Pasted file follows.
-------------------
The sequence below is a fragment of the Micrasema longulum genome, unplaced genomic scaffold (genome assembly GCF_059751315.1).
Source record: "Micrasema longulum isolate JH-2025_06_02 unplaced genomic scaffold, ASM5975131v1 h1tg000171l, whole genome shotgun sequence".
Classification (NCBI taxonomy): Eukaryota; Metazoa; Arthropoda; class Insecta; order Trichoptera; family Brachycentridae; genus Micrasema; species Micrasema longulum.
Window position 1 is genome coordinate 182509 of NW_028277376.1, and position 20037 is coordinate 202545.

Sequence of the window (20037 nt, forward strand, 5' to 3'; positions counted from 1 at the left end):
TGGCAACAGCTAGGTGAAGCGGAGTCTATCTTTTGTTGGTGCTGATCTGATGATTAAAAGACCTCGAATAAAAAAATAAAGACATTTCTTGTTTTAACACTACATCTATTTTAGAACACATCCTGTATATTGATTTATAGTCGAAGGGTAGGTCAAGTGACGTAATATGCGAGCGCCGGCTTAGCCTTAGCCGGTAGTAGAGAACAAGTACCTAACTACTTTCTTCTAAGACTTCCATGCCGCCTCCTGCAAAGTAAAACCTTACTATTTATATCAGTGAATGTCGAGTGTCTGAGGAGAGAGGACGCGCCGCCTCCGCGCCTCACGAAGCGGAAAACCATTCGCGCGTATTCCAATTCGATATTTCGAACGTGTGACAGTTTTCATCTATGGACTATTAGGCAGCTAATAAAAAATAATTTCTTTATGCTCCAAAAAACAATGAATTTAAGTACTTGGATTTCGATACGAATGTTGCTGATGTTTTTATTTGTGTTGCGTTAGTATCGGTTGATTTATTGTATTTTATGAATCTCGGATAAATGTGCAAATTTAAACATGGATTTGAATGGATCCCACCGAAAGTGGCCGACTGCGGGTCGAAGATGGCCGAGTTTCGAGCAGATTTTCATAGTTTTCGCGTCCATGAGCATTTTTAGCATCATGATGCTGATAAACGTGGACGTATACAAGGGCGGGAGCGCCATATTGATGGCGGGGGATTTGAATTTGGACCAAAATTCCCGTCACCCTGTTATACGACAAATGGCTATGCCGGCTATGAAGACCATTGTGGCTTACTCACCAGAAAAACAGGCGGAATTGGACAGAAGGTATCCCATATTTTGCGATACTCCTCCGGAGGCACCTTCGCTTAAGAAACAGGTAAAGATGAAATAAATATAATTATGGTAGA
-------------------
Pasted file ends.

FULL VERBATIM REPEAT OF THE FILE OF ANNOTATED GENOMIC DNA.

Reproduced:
The sequence below is a fragment of the Micrasema longulum genome, unplaced genomic scaffold (genome assembly GCF_059751315.1).
Source record: "Micrasema longulum isolate JH-2025_06_02 unplaced genomic scaffold, ASM5975131v1 h1tg000171l, whole genome shotgun sequence".
Classification (NCBI taxonomy): Eukaryota; Metazoa; Arthropoda; class Insecta; order Trichoptera; family Brachycentridae; genus Micrasema; species Micrasema longulum.
Window position 1 is genome coordinate 182509 of NW_028277376.1, and position 20037 is coordinate 202545.

Sequence of the window (20037 nt, forward strand, 5' to 3'; positions counted from 1 at the left end):
TGGCAACAGCTAGGTGAAGCGGAGTCTATCTTTTGTTGGTGCTGATCTGATGATTAAAAGACCTCGAATAAAAAAATAAAGACATTTCTTGTTTTAACACTACATCTATTTTAGAACACATCCTGTATATTGATTTATAGTCGAAGGGTAGGTCAAGTGACGTAATATGCGAGCGCCGGCTTAGCCTTAGCCGGTAGTAGAGAACAAGTACCTAACTACTTTCTTCTAAGACTTCCATGCCGCCTCCTGCAAAGTAAAACCTTACTATTTATATCAGTGAATGTCGAGTGTCTGAGGAGAGAGGACGCGCCGCCTCCGCGCCTCACGAAGCGGAAAACCATTCGCGCGTATTCCAATTCGATATTTCGAACGTGTGACAGTTTTCATCTATGGACTATTAGGCAGCTAATAAAAAATAATTTCTTTATGCTCCAAAAAACAATGAATTTAAGTACTTGGATTTCGATACGAATGTTGCTGATGTTTTTATTTGTGTTGCGTTAGTATCGGTTGATTTATTGTATTTTATGAATCTCGGATAAATGTGCAAATTTAAACATGGATTTGAATGGATCCCACCGAAAGTGGCCGACTGCGGGTCGAAGATGGCCGAGTTTCGAGCAGATTTTCATAGTTTTCGCGTCCATGAGCATTTTTAGCATCATGATGCTGATAAACGTGGACGTATACAAGGGCGGGAGCGCCATATTGATGGCGGGGGATTTGAATTTGGACCAAAATTCCCGTCACCCTGTTATACGACAAATGGCTATGCCGGCTATGAAGACCATTGTGGCTTACTCACCAGAAAAACAGGCGGAATTGGACAGAAGGTATCCCATATTTTGCGATACTCCTCCGGAGGCACCTTCGCTTAAGAAACAGGTAAAGATGAAATAAATATAATTATGGTAGA